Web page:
Golden State’s run of injuries to star players continued in the third quarter of Game 6 when star guard Klay Thompson’s left knee appeared to buckle in an awkward landing after a contested dunk attempt with 2:22 remaining in the third quarter.
Thompson remained down for a few minutes in significant pain, clutching at his leg. He was helped into the tunnel and headed for the locker room, but came back to shoot the free throws to put the Warriors ahead 85-80.
Blake Murphy: Klay Thompson says he was sore after Game 4 but feels great. Estimates he’s in the 80-90% range. More bothered by the loss than his hamstring.
Joe Vardon: Klay Thompson took the court just now to warm up, and the assembling Bay Area crowd let him know he’s appreciated. His streak of 120 consecutive playoff games was snapped in Game 3 by a bum hamstring
Connor Letourneau: For what it's worth, Klay Thompson is also listed as questionable tonight. Warriors expect him to play.
Meanwhile, big man Kevon Looney (costal cartilage fracture) might not be done for in this series after all. Thompson’s return was the most foreseeable, given the shooting guard’s durability and stubbornness against missing games. He was straining at Kerr’s and the medical staff’s leash Wednesday, even as he understood their safe-rather-than-sorry approach. “It just sucks missing a Finals game,” Thompson said. “It's the NBA Finals and this is what we work our whole lives for. But I would rather miss one game than an entire series. So, it wasn't the end of the world.”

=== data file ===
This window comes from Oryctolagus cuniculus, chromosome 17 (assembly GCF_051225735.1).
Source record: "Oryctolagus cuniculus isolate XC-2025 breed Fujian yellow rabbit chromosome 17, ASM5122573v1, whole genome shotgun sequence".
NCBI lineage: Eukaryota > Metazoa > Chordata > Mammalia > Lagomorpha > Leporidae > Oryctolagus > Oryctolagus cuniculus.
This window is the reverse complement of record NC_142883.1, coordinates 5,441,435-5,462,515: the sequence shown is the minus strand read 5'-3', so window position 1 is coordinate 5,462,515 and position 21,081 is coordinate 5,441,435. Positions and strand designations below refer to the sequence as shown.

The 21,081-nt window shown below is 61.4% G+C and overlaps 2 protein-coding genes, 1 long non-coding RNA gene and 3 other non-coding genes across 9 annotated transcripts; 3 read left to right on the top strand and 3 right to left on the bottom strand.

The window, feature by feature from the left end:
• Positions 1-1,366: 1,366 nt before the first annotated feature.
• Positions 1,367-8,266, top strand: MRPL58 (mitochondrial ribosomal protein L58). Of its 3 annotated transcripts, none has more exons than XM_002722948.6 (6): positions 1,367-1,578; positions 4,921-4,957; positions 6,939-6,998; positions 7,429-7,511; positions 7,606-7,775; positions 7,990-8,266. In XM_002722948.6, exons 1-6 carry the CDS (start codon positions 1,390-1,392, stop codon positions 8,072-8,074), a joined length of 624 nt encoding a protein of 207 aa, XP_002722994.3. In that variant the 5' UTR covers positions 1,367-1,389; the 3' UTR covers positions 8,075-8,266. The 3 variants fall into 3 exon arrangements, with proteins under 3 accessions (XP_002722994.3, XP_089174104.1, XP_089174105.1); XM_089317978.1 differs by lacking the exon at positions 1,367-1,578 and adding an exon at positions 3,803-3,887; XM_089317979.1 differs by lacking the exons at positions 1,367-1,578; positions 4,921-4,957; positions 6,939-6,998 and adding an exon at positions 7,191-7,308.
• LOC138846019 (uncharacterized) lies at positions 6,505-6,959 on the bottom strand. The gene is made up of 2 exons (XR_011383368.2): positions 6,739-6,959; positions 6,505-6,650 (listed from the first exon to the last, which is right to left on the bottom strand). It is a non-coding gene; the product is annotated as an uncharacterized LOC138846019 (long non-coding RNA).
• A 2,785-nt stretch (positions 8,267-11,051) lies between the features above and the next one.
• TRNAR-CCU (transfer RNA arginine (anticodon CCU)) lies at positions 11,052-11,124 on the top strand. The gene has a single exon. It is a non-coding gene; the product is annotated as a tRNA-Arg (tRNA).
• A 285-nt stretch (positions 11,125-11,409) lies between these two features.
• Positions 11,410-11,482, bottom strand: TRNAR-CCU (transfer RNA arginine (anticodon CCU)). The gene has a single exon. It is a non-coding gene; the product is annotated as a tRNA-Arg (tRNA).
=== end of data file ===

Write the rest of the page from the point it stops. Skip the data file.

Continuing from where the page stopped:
Mark Medina: Klay on if he feels pain free with his left hamstring: “We’ll see.” But Klay add he’s encouraged with all the progress he’s made after injuring his hamstring in Game 2
Josh Lewenberg: Klay said he knew last night that he would play in Game 4, needed those extra couple days but feels good today and doesn't think he'll be limited. "I just can't wait to get out here tomorrow."
John Gonzalez: Klay Thompson said he wanted to play Game 3. Wasn’t his call. Said he’s good to go for Game 4.
Mark Medina: Steve Kerr said Klay Thompson plans to play tomorrow in Game 4